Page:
The Dutch capital has long been a hotspot for Brits seeking a short burst of urban exploration. Hopping on a bargainous flight bound for Schiphol for the weekend all seemed so easy, carefree and Euro-cool. Yet as we slide into the 2020s, the cultural barometer has shifted – in all kind of ways. It’s perhaps a more poignant time than ever to go and soak up the friendly otherness of our geographic neighbours. Short-haul flying though? Terminally uncool. Flygskam – the Swedish-coined concept of flight shame – is being predicted to cut projected growth in air traffic by as much as half. Previously, going there by rail was the oft-overlooked option (except by those savvy souls who’d clocked how much nicer the experience than a schlep to Gatwick), but the opening up of direct Eurostar trains from St Pancras has coincided with society’s eco epiphany. Culture vultures and dope smokers alike, rejoice! The cherished Amsterdam city break need not be cast into the recycling bin of shame. The city is, as you’d probably expect, already way ahead of the curve in the sustainability stakes itself. With more annual rainfall than Manchester and lying behind a complex system of protective dykes, Amsterdammers need no reminding of the threat posed by rising water levels. They’ve built the world’s largest waste-to-energy plant, meaning three-quarters of the city’s households are powered by energy produced by converting and recycling rubbish. Meanwhile, visitors can encounter all manner of inspiring eco-aware businesses alongside the more traditional tourist attractions. Here are a few to add to the list.
Green getting around
International travel by train emits up to four times less greenhouse gasses per traveller than a car and a whopping seven times less than taking a flight. At three hours 41 mins, taking the Eurostar to Amsterdam is also a win in the speed stakes too. Emerging at Centraal Station, you’ll see it has over 10,000 bike parking spaces alone, highlighting the fact that there are actually more bikes than people in this town. An impressive 60% of all trips in the inner city are taken on two wheels, so go with the flow and hire your own cycle at nearby yellowbike.nl. They organise guided tours if being led is your thing, or simply push off by yourself. If you’ve invested in the city’s famous iamsterdam card it includes 24-hours free Yellow Bike hire, too. Keen to cruise along the famous canals on your trip? Plastic Whale run two-hours boat tours with an eco-twist, as passengers go fishing for plastic waste along the way. All items collected are then turned into new boats and a stylish range of office furniture and lampshades – who knew a spot of sightseeing could be quite so productive?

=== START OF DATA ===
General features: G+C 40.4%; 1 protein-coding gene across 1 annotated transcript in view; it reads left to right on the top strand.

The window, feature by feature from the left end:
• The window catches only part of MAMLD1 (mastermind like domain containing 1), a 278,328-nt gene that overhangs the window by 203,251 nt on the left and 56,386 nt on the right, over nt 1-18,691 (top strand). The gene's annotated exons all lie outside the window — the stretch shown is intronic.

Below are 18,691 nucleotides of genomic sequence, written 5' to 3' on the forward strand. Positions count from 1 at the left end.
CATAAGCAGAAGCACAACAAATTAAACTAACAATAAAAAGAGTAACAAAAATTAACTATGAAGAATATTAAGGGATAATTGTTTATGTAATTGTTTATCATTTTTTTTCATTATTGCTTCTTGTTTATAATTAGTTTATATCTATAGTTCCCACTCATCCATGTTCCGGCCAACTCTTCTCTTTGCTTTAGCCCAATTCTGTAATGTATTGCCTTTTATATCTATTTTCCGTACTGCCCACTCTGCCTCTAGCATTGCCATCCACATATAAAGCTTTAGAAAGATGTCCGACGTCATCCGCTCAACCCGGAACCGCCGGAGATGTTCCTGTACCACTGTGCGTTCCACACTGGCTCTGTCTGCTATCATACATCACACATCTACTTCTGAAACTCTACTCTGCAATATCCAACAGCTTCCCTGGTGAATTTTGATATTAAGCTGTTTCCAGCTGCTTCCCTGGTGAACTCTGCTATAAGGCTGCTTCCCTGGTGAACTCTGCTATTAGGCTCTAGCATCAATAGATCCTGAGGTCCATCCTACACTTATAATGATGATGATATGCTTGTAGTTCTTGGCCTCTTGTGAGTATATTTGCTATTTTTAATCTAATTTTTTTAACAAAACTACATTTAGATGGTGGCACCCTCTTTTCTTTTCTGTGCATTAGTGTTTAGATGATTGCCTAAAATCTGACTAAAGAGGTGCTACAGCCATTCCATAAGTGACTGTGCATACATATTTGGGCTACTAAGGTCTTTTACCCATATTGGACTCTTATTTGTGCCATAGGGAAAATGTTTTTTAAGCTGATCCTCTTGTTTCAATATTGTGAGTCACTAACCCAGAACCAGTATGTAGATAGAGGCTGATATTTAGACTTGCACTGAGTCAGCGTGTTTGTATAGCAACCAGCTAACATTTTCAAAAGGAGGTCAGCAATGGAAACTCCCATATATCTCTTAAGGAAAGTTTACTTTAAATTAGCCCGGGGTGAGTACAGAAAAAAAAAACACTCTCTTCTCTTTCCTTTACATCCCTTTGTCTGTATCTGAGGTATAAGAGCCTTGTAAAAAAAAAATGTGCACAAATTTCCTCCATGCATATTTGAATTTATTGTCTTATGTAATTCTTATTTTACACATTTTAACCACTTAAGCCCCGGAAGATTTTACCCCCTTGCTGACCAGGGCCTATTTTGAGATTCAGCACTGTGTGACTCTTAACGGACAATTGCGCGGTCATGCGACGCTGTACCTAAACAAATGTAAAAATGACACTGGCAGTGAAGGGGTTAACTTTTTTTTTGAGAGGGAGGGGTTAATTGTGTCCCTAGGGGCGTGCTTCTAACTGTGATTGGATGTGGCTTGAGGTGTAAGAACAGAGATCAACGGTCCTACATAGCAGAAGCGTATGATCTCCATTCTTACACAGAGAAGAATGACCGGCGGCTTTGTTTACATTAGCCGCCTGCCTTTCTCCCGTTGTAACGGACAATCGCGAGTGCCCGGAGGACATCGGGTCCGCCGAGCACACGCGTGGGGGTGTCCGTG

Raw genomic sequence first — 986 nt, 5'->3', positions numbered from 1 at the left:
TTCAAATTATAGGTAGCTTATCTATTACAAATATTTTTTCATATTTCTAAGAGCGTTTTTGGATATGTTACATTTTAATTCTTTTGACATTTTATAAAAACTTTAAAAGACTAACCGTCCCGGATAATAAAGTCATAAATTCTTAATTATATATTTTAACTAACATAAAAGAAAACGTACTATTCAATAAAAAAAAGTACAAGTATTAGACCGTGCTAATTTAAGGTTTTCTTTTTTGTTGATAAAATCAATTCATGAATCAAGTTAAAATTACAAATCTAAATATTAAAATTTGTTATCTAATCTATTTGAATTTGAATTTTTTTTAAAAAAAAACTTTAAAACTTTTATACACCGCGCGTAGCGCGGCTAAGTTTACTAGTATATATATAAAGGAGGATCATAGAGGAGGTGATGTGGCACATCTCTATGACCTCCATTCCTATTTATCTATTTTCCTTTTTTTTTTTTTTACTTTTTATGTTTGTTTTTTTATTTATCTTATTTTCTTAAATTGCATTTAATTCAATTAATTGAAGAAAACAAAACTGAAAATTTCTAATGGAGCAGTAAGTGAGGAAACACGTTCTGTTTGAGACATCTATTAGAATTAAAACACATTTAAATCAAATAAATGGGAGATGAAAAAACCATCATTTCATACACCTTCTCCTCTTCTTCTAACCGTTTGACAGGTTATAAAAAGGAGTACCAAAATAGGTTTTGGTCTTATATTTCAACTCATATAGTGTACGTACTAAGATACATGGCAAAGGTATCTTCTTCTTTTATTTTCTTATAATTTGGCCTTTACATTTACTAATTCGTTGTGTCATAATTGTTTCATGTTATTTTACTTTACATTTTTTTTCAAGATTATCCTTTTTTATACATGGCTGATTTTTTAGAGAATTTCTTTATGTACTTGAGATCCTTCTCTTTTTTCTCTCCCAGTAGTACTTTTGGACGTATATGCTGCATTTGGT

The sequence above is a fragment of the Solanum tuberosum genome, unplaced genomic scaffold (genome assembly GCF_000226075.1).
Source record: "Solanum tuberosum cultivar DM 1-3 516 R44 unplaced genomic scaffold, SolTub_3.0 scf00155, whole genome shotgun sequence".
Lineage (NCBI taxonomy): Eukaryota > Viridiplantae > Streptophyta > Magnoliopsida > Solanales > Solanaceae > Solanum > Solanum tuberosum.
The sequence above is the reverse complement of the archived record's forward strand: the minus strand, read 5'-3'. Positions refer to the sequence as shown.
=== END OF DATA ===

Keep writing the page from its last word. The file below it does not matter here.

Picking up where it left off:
Sustainable sights and shops
Plastic waste in the canals is also being tackled by the Great Bubble Barrier, an innovative wall of rising air strategically placed across the waters of the Westerdok. It acts like a fine comb, allowing boats and wildlife to pass, but intercepting bottles and other plastic detritus, guiding it away from the open seas. Hardcore sustainability buffs might want to forgo the crowds at the Anne Frank house and instead delve into the events run by Amsterdam Smart City where innovative tech, traditional permaculture and circular economy start-ups are mapping out experiments for our urban futures. The world’s first interactive museum for sustainable fashion innovation offers an eye-opening education on where your clothes come from and how to make better consumer choices. Then the likes of Studio JUX puts it all into practice, with its low-footprint range that’s also big on positive social impact too. The Nine Streets is the Unesco World Heritage neighbourhood of lanes packed with vintage and upcycled boutiques; look out for branches of Episode who mend preloved clothes for a whole new lease of life. The monthly IJ-Hallen is Europe’s largest flea market, as good for snaffling a bargain as it is for promoting reuse. Or if you simply want to borrow a beautiful piece of designer clothing for the night, visit the Lena Fashion Library, where garments can be returned once you’ve secured a few glam holiday snaps.